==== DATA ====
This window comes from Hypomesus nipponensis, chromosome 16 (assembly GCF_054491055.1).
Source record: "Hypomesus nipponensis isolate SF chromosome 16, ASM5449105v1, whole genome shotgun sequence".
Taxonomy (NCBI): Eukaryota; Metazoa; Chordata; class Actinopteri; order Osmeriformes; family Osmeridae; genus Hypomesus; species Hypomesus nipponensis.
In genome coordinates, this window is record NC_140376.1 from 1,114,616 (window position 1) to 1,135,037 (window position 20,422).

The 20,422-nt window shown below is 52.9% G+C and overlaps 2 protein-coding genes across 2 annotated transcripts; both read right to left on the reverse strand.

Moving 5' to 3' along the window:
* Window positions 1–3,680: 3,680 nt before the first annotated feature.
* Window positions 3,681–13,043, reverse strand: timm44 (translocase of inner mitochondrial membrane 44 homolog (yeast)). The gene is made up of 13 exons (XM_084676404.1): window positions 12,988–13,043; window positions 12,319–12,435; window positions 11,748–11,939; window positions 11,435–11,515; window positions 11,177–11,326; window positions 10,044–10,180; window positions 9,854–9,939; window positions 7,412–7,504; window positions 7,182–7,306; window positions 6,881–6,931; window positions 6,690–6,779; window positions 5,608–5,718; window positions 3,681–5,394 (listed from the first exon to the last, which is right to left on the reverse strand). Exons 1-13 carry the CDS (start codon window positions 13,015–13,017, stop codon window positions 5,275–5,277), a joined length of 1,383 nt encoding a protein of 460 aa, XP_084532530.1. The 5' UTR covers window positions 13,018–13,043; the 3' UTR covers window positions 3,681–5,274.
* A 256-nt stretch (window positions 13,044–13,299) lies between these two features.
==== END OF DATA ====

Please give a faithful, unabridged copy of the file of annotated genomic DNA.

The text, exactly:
This window comes from Hypomesus nipponensis, chromosome 16 (assembly GCF_054491055.1).
Source record: "Hypomesus nipponensis isolate SF chromosome 16, ASM5449105v1, whole genome shotgun sequence".
Taxonomy (NCBI): Eukaryota; Metazoa; Chordata; class Actinopteri; order Osmeriformes; family Osmeridae; genus Hypomesus; species Hypomesus nipponensis.
In genome coordinates, this window is record NC_140376.1 from 1,114,616 (window position 1) to 1,135,037 (window position 20,422).

The 20,422-nt window shown below is 52.9% G+C and overlaps 2 protein-coding genes across 2 annotated transcripts; both read right to left on the reverse strand.

Moving 5' to 3' along the window:
* Window positions 1–3,680: 3,680 nt before the first annotated feature.
* Window positions 3,681–13,043, reverse strand: timm44 (translocase of inner mitochondrial membrane 44 homolog (yeast)). The gene is made up of 13 exons (XM_084676404.1): window positions 12,988–13,043; window positions 12,319–12,435; window positions 11,748–11,939; window positions 11,435–11,515; window positions 11,177–11,326; window positions 10,044–10,180; window positions 9,854–9,939; window positions 7,412–7,504; window positions 7,182–7,306; window positions 6,881–6,931; window positions 6,690–6,779; window positions 5,608–5,718; window positions 3,681–5,394 (listed from the first exon to the last, which is right to left on the reverse strand). Exons 1-13 carry the CDS (start codon window positions 13,015–13,017, stop codon window positions 5,275–5,277), a joined length of 1,383 nt encoding a protein of 460 aa, XP_084532530.1. The 5' UTR covers window positions 13,018–13,043; the 3' UTR covers window positions 3,681–5,274.
* A 256-nt stretch (window positions 13,044–13,299) lies between these two features.